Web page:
The Nooksack River is home to several species of salmon that have been a pillar in the foundation of our community and ecosystem. But their future here is uncertain. In addition to protecting the water quality of the river, survival of future generations of the native fish will depend on protections and increases in side channel habitat for salmon spawning and rearing. This includes additional restoration of forested river corridors along tributary streams like Canyon Creek, Maple Creek and Clearwater Creek. Recovery efforts along more than 20 miles and more than 20 properties on the river — in addition to future acquisitions, easements, and partnerships — will ensure that degraded lands are rehabilitated and functional habitats for diverse species are reestablished.
Where streams have been diverted into uniform ditches, Land Trust staff and volunteers work to return natural meanders that promote reproductive success for fish and amphibians. With the help of multiple partners, WLT also replaces invasive weeds with native plants that provide food and shelter for mammals, birds and reptiles. Its acquisition of clear-cut tracts has already helped reestablish the natural forest and vegetation. These restored tracts create vital links between preserves, creating unbroken corridors where wildlife can thrive.
With support from conservation partners, grants and donations from county and city residents, the Land Trust coordinates more than 20 work parties each year with the help of hundreds of volunteers to accomplish these efforts. “Whatcom Land Trust is dependent on community support to carry out our mission,” Bowers said. “Much of our stewardship work involves habitat restoration and general upkeep on our many properties — planting trees, removing invasive plants and maintaining trails. We invite our community to volunteer at a work party, or make a long-term commitment by becoming a WLT Volunteer Land Steward.”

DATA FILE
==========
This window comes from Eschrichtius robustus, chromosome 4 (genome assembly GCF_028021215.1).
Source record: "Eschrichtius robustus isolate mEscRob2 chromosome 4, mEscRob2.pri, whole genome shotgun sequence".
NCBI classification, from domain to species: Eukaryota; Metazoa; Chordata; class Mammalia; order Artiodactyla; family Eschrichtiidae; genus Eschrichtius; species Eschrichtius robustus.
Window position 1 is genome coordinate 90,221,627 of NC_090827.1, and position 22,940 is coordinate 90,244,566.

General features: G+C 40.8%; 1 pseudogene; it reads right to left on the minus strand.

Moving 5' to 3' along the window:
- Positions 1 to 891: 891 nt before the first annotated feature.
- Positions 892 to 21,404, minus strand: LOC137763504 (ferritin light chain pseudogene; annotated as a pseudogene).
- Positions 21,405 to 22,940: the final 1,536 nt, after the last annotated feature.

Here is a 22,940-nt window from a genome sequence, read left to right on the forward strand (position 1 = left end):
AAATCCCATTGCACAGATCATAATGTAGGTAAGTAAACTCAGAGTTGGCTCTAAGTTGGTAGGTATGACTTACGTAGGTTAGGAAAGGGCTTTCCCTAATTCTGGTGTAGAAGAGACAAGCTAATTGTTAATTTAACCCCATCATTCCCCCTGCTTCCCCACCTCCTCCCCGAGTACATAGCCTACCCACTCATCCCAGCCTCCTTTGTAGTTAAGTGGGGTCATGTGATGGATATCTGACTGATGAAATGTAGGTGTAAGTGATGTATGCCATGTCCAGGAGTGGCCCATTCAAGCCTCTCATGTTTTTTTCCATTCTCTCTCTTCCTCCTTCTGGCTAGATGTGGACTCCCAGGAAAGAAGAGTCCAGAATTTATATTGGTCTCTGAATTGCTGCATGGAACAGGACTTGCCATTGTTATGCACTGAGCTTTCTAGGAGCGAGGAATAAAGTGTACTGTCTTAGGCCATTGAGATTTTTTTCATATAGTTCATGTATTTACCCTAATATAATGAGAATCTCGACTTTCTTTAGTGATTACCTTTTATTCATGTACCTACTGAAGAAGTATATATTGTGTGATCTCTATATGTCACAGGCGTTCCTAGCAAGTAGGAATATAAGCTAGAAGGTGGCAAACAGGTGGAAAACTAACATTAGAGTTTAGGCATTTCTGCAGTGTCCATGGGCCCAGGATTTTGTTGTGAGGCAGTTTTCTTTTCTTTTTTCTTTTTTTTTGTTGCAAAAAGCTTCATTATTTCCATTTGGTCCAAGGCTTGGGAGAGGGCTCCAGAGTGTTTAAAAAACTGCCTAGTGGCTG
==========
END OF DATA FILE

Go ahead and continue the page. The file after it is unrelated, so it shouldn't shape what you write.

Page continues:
South Fork Nooksack River Valley
Commercial forestry and farming are the predominant land uses of this river valley that is dominated by forest, floodplains and wetlands. In addition to reforesting the river corridors, the Land Trust is working to limit development in the floodplains and improve water quality and quantity of the snow-fed South Fork where all five species of salmon can currently be found.
The Land Trust, along with representatives of five other organizations and local citizens, helped launch the South Fork Nooksack River Community Watershed Project. Facilitated by the Nooksack Tribe Natural Resources Department, a group of more than 45 residents and property owners met six times in 2017 to develop a framework for education and dialogue in the South Fork community and lay the foundation for future community watershed conservation planning efforts.
Upper South Fork Nooksack River
Just like the South Fork valley, the Upper South Fork contains major tributaries that are used as fisheries for the endangered Chinook salmon and the five species of Pacific salmon. This basin also supports elk and eagle habitats. By improving water quality through stewardship and restoring forested river corridor we can help the endangered salmon that have been a cornerstone of these ecosystems.